Economic factors driving the markets back-up their strength.  Unemployment figures are historically low, dropping to 3.7 percent last September, a figure not seen since 1969.  Economists say there is no indication the labor market will weaken anytime soon.  Worker paychecks are also showing their biggest gains since the recovery began a decade ago, and are more than keeping up with inflation.  A tax cut was implemented, and the President is working to “level the playing field” in global trade to the benefit of American businesses and producers.  The current Federal Reserve’s “Beige Book” economic outlook for coming months is still “solidly positive” (albeit “modest”).

Conversely, as Democrats posture for 2020’s election, their emerging campaign slogan appears to be "Free, Free, Free," and is linked to ideas that include student loan forgiveness, “free college,” single-payer government-run health care, a mandated $15 minimum wage, and near-borderless immigration.  To pay for it all (because someone has to pay), Senator Ron Wyden (D, OR) proposes a confiscatory wealth tax.  Senator Sanders says he'll create a "Wall Street speculation tax," taxing stock, bond, and derivative trades, while conceding he would raise taxes on middle-class families to pay for universal health care under his administration.  As a lot, the 2020 Democratic presidential candidates endorse the repeal of the Trump tax cuts, some version of universal government-managed health care, as well as health care for undocumented immigrants.

In addition to increasing taxes, Democrats propose to bring back increased regulation of the business sector (like even more Dodd-Frank regulation on big banks), recommit to the Paris Climate Accords and its “voluntary” national actions, as well as impose some version of a “Green New Deal” that NPR characterized as a “massive policy package that would remake the U.S. economy and eliminate all U.S. carbon emissions.” House Speaker Nancy Pelosi was willing to hold the debt limit hostage to trillions in new spending – on social programs – in budget negotiations with the White House and risk America’s “full faith and credit” on its debt obligations.  (The recently announced budget agreement with the White House still leaves both parties with the national problem of runaway spending.)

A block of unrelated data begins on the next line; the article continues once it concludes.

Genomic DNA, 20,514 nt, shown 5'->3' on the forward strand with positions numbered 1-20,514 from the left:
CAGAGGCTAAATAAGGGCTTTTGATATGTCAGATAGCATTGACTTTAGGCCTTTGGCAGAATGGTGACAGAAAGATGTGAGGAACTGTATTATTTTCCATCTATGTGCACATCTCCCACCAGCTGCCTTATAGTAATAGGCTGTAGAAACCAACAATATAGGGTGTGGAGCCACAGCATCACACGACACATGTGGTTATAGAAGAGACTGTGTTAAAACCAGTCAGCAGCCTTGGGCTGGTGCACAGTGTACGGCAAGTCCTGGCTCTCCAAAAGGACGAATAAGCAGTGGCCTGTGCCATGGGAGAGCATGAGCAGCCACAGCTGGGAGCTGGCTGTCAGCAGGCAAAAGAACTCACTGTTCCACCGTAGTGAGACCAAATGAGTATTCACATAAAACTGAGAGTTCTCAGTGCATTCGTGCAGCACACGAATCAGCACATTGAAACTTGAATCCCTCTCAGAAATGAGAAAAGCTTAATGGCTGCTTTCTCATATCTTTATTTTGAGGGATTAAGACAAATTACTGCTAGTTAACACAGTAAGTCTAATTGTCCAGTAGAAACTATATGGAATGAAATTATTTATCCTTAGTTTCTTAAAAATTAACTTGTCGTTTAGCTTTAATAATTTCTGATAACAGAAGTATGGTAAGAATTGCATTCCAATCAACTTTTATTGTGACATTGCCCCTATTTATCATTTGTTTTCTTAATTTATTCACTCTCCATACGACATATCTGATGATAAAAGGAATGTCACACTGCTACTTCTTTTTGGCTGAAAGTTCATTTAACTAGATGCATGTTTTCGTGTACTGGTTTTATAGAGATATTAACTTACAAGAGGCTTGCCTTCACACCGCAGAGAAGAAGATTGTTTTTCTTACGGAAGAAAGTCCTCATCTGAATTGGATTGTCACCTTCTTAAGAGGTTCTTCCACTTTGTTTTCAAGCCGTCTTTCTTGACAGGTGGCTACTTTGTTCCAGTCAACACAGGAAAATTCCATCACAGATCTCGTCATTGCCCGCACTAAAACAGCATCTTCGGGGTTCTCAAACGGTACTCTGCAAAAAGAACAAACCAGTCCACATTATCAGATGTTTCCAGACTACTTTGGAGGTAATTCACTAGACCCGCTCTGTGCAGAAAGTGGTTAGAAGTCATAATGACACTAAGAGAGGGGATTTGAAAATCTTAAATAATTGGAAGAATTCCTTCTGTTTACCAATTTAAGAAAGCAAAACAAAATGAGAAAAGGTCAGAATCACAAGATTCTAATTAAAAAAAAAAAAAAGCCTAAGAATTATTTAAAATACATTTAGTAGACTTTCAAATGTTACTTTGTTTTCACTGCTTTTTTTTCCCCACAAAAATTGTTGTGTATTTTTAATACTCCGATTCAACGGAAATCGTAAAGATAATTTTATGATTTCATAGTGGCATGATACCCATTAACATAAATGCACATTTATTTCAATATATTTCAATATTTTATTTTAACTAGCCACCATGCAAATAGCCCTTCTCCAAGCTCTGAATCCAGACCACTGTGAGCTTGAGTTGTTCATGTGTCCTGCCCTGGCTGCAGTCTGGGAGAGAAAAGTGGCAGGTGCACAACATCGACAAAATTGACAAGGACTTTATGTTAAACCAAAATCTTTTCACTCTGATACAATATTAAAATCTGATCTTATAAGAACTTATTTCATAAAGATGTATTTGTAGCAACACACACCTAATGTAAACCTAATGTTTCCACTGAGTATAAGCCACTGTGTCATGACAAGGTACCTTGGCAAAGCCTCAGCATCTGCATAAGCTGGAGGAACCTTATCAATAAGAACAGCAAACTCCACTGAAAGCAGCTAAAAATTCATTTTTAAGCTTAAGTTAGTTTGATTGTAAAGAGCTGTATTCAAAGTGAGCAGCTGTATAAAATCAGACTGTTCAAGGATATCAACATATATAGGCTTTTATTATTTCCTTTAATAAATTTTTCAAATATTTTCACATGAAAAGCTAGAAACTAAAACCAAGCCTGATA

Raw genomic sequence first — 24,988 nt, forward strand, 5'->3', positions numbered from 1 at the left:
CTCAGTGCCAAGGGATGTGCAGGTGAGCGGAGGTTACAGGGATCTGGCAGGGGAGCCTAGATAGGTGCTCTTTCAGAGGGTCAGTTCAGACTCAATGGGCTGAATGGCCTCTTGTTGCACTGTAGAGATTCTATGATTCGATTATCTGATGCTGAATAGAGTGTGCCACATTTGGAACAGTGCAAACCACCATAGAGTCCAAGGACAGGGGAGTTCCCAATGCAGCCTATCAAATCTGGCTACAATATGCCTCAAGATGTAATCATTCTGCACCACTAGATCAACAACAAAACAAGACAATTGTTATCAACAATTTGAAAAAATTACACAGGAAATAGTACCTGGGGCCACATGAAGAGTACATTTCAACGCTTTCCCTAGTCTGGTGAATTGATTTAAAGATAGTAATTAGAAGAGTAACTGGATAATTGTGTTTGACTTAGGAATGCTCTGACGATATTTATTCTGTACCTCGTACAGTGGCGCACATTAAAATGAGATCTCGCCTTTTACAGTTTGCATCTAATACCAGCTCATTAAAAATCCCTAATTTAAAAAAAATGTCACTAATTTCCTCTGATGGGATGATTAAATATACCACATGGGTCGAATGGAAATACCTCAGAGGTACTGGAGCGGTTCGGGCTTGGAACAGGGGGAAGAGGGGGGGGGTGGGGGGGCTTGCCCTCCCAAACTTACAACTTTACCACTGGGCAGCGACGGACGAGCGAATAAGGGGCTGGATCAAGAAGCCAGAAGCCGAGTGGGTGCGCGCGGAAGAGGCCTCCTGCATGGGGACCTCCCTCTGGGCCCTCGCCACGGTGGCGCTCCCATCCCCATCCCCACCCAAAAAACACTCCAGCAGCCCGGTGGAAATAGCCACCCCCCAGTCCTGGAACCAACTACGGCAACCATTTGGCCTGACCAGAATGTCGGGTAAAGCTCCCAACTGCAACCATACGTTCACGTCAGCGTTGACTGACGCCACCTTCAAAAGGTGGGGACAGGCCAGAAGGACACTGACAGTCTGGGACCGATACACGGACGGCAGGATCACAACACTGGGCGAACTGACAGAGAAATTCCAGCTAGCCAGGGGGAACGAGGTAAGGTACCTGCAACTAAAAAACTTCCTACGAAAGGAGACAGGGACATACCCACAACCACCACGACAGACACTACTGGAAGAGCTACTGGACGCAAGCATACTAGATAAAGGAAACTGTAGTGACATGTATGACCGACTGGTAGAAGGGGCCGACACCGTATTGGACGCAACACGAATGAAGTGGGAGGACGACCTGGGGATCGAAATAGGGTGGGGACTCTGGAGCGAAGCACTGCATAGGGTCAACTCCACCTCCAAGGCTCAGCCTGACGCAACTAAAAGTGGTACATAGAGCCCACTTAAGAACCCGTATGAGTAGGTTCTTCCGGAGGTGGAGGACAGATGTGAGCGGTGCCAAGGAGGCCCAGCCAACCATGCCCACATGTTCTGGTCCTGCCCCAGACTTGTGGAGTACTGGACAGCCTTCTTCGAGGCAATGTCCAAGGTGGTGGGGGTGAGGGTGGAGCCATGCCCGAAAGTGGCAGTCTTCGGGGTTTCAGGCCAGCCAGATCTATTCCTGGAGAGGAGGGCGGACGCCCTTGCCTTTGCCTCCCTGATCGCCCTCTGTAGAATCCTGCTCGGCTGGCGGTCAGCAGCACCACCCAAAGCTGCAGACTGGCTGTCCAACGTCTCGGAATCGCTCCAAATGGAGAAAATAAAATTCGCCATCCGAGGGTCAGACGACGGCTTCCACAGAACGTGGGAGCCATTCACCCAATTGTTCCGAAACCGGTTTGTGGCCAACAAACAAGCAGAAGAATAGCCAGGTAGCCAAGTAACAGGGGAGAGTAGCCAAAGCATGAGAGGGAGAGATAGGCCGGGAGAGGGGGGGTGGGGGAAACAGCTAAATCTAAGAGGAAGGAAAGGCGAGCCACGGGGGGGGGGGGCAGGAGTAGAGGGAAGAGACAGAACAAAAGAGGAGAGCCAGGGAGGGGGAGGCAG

Candidate Bill De Blasio may have captured the essence of the Democratic Party’s economic platform when he spoke not only for himself, but for his party too: "There is plenty of money in this world, and there's plenty of money in this country, it's just in the wrong hands.  Democrats have to fix that.”

Should Americans on Main Street be concerned with what happens to Wall Street due to an election?  In 2017, Gallup found that 54 percent of survey respondents owned stocks either directly or as part of a fund.  In mid-2017, an estimated 56.2 million households, or 44.5 percent of all U.S. households, owned mutual funds.  The current estimate of the number of individual investors owning mutual funds is 100.0 million.  In 2016, about 55 million American workers were active 401(k) participants, and there were nearly 555,000 401(k) plans.  As of March 31, 2019, 401(k) plans held an estimated $5.7 trillion in assets and represented more than 19 percent of the $29.1 trillion in U.S. retirement assets.  If participation, stock ownership, and the dollar amounts at stake are any indication, they should.  Even if one does not directly own stock, a stagnant or crippled economy “intersects” with all Americans.

Given the stark divide between the two parties’ approach to the U.S. economy, what direction do you suppose financial markets will head if any of the current Democrat candidates, given their expressed economic views and ideas, somehow wins in 2020?  Just how do you think global financial markets -- let alone Wall Street -- will react this time around?

For anyone sitting on the fence personally conflicted because of President Trump’s modus operandi, former Louisiana governor Bobby Jindal may have provided the most sage advice of anyone looking for the direction of the financial markets and the nation heading into the 2020 election.  In his recent Wall Street Journal op-ed, he opined: “Both parties have lost their heads, but radical left-wing policies are worse than intemperate tweets.”

Who will you and your fellow Americans vote for?  The choice will be glaring and distinct.  Vote wisely in 2020.

Chris J. Krisinger (Colonel, USAF Ret) served in policy advisory positions in both the Pentagon and the State Department.  He was a National Defense Fellow at Harvard University.  Contact him at: cjkrisinger@gmail.com